Reference has been made in a former chapter to the A B C of field tactics. Of course, conditions often necessitate changes even in the fundamental principles of field play. For example, if a team is particularly adept in forward passing and weak in kicking, it would be foolhardy for it to adopt the punt as a means of getting out of its own territory. Some teams regularly try a long forward pass instead of the punt, for this purpose. In case the defense are lined up in an unorthodox fashion, the quarterback should take advantage of this weakness by using the play which fits the immediate situation, irrespective of where the ball happens to be on the field of play. Of course, when the wind is against the offense they are, perforce, compelled to rush the ball when in their own territory, as it would be suicidal to exchange punts, assuming that both kickers have equal ability. Still again, the score must always be kept in mind. If a team is behind, and is in its own territory, it is quite proper for it to indulge in plays involving risks, such as forward passes and tricks, in the hope that one play will take them to a more advantageous position. The quarterback should also use his formations to threaten more than one kind of play, i. e., kick, run, or pass. He can also utilize his star back by putting him in the kicker's position for this same purpose, but he should always endeavor to play to the opponent's weakest point, varying his attack at this point by manipulating his various plays and formations to assault this weakness in different ways.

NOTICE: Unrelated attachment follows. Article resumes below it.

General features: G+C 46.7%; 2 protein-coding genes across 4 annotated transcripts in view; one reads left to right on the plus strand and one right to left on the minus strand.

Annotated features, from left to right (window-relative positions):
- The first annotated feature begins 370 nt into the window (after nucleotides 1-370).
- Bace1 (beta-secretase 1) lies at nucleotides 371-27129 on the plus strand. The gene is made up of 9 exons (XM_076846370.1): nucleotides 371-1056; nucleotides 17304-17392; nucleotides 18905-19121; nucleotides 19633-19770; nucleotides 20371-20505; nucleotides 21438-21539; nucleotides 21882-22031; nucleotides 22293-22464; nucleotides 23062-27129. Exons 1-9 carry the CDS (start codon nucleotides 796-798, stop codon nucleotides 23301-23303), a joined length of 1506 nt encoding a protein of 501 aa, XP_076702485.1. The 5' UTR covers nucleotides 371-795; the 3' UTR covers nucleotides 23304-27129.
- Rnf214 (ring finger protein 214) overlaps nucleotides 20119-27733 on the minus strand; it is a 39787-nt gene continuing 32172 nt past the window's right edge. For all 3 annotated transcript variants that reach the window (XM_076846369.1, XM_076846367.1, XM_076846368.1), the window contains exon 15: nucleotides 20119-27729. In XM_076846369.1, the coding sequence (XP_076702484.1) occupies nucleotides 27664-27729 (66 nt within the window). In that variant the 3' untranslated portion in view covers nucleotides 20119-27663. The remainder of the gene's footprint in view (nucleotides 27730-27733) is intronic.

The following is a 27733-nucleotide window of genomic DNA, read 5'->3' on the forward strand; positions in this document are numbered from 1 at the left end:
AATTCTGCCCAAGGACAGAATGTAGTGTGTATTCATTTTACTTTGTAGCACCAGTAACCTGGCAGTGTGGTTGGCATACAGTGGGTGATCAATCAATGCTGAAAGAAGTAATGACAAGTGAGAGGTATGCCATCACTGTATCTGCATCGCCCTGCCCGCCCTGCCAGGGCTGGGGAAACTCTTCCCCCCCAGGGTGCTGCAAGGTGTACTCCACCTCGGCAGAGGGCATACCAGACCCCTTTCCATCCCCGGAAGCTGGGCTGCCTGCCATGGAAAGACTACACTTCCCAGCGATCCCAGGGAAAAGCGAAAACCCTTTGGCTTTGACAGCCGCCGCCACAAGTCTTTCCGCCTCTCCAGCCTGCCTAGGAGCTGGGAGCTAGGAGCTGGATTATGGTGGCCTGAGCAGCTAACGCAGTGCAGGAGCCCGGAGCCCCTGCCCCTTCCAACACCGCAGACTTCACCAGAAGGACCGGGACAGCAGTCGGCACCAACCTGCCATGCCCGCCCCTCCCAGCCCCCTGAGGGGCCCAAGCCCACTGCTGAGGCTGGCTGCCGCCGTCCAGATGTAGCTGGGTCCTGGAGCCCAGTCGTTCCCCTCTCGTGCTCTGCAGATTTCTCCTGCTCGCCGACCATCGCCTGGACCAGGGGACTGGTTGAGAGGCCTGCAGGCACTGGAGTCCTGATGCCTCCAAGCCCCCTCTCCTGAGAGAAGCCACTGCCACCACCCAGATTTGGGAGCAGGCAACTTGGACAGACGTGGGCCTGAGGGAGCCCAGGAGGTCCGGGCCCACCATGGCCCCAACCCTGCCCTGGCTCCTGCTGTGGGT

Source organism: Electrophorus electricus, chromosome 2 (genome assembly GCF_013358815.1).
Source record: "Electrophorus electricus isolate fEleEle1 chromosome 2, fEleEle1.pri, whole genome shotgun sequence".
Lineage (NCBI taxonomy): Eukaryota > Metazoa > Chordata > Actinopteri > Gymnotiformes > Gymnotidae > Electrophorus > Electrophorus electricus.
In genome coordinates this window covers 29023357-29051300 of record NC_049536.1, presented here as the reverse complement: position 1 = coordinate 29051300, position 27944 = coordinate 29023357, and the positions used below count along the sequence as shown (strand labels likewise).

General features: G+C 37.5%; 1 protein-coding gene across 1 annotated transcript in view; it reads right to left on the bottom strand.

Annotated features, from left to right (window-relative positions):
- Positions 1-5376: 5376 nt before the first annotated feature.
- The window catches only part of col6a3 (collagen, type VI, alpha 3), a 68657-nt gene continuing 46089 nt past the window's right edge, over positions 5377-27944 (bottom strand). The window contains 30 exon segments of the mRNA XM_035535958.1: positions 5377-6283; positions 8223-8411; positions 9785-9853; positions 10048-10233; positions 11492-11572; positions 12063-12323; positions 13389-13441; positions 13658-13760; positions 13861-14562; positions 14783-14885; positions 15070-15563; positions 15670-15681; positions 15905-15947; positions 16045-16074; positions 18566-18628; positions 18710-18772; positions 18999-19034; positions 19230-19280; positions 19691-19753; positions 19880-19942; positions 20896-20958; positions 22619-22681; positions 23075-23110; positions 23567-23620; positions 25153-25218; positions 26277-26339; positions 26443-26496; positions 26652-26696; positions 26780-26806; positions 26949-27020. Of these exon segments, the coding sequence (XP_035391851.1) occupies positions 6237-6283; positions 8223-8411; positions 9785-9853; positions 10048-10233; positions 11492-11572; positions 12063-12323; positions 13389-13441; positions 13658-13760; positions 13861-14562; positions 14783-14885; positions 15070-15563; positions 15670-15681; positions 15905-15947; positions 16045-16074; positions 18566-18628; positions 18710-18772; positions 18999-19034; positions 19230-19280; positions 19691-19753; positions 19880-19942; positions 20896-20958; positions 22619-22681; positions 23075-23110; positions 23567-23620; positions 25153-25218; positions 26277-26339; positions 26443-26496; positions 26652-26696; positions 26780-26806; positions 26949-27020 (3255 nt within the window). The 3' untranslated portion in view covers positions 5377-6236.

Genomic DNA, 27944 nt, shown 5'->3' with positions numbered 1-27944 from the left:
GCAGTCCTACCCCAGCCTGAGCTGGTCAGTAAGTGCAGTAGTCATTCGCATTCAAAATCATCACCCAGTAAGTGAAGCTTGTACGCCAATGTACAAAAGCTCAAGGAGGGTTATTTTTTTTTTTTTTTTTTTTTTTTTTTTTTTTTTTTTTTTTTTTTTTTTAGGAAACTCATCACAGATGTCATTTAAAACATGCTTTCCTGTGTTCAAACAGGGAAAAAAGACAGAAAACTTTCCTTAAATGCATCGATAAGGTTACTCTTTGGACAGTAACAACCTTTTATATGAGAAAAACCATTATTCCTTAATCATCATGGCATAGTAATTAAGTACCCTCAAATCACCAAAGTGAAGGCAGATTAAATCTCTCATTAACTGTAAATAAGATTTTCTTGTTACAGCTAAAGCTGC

That the reader may in some fashion visualize the probable results of the various kinds of plays, the following table, which does not pretend to be accurate, but simply approximates the relative percentage of gains of plays of the various kinds, is appended:
Should gain two yards, three times out of four. On other attempt, no gain.
Slants: -Should gain two and one-half yards, three times out of four. On other attempt, one yard loss.
Sweeps: -Should gain five yards two times out of four. Third attempt, no gain; fourth attempt, two yards loss.
Forward Pass: -
Should gain ten yards one time out of four. On two other attempts, will be incomplete resulting in no gain, on the other try intercepted by defense causing lost ball.
Should average thirty five to forty yards net.